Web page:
Antitumor effects of EMAP II against pancreatic cancer through inhibition of fibronectin-dependent proliferation

Roderich E. Schwarz, Niranjan Awasthi, Srivani Konduri, Lauren Caldwell, Danielle Cafasso, Margaret A. Schwarz

Research output: Contribution to journalArticlepeer-review

32 Scopus citations


Pancreatic ductal adenocarcinoma (PDAC) is highly resistant to conventional chemotherapy. The presence of both cellular and stromal fibronectin (FN) and its interaction with integrins is necessary for PDAC progression. We tested the efficacy of endothelial monocyte-activating polypeptide II (EMAP II) to inhibit PDAC progression and its ability to interfere with FN-integrin angiogenesis signaling. In heterotopic PDAC tumors EMAP II caused a significant reduction (>65%) in tumor growth, accompanied by a >50% and 44% decrease in microvessel density and proliferative activity, respectively. EMAP II therapy caused a 62% and 56% reduction in host and tumor cell FN expression. Cultured PDAC cells expressed αVβ3 and α5β1 integrins. In vitro EMAP II had limited antiproliferative effects on ASPC-1, but a pronounced antiproliferative effect on endothellial cells. 3D FN matrices increased ASPC-1 cell proliferation by >50%, and this induction was significantly blocked by α3, α5, α6 and αV integrin funtional blocking antibodies, while α1, α2 and α4 antibodies had no effect. EMAP II also inhibited 3D FN-matrix induced ASPC-1 proliferation by >43% at 20 μM. These findings suggest that EMAP II demonstrates significant antitumor activity against PDAC cells, and that this effect may be in part mediated through targeted interference with stromal FN-integrin dependent PDAC cell proliferation.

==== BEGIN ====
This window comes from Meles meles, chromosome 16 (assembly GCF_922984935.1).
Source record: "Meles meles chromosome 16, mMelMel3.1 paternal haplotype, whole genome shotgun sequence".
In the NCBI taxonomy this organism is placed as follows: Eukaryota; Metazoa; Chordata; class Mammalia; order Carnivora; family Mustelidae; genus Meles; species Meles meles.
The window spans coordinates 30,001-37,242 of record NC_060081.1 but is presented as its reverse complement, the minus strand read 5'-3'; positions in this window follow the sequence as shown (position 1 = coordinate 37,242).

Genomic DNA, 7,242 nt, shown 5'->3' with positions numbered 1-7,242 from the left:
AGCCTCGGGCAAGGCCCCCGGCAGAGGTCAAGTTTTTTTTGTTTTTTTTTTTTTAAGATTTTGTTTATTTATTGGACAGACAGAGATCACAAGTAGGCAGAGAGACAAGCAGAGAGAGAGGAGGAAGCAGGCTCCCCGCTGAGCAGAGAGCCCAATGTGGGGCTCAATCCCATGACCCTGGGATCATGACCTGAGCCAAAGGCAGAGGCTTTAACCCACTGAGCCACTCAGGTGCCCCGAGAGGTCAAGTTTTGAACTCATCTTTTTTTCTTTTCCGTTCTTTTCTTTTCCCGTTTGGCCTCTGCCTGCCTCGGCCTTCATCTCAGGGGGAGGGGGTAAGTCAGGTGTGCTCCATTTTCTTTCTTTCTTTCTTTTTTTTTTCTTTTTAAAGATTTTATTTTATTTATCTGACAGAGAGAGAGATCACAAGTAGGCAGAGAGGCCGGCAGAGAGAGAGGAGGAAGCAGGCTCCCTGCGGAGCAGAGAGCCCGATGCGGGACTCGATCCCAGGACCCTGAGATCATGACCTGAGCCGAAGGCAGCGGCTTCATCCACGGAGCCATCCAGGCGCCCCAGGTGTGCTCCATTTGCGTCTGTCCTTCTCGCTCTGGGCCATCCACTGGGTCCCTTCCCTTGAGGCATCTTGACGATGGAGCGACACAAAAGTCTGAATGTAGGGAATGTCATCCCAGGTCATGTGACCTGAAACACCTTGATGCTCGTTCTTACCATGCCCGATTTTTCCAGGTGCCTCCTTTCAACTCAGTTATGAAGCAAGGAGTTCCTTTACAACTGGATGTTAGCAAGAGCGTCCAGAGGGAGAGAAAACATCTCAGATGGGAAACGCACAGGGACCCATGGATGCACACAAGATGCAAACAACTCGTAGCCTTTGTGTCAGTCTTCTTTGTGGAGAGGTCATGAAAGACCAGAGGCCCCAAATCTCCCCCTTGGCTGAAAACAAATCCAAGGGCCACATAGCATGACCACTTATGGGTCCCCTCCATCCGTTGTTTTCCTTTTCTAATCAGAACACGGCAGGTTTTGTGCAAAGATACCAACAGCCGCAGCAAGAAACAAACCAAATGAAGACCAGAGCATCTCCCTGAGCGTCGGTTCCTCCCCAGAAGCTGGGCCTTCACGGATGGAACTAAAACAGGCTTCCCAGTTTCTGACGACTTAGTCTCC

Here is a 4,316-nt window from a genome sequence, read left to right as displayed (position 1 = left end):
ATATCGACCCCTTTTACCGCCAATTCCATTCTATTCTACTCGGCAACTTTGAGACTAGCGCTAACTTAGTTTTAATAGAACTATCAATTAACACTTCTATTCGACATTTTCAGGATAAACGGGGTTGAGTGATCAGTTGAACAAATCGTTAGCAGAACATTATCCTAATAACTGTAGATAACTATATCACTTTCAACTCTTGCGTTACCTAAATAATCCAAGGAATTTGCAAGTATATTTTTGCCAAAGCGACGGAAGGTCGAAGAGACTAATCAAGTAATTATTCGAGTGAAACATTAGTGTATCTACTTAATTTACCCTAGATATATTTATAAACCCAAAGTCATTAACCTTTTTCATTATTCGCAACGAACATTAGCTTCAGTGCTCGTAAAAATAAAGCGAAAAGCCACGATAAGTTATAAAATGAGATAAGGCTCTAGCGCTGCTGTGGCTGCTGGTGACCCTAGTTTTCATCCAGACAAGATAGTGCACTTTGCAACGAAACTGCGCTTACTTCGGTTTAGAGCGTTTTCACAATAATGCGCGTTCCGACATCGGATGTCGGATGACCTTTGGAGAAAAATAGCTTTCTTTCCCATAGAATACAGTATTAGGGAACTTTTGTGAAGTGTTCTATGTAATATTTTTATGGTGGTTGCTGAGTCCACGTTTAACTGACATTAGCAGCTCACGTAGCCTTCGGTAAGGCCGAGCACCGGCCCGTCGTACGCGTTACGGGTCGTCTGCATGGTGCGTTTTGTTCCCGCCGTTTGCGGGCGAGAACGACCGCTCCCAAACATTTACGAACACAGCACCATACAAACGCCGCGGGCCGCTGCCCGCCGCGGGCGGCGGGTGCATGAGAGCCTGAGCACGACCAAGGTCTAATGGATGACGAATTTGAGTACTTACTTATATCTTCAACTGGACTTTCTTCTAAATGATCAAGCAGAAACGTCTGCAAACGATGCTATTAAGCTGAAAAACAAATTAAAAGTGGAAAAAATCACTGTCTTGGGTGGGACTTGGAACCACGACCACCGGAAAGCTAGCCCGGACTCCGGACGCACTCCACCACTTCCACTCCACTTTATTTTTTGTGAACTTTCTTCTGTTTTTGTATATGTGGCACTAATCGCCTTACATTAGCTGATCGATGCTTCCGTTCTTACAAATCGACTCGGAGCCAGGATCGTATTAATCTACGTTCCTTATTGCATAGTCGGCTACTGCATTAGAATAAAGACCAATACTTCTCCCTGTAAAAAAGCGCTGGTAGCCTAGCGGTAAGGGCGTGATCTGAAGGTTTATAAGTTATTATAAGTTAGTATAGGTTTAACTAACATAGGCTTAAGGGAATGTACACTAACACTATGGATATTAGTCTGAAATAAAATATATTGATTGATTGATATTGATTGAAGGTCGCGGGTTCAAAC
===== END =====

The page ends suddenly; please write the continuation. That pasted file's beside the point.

Original languageEnglish (US)
Pages (from-to)632-639
Number of pages8
JournalCancer Biology and Therapy
Issue number8
StatePublished - Apr 15 2010


  • Cell proliferation
  • Fibronectin
  • Integrin
  • Pancreatic cancer

ASJC Scopus subject areas

  • Molecular Medicine
  • Oncology
  • Pharmacology
  • Cancer Research


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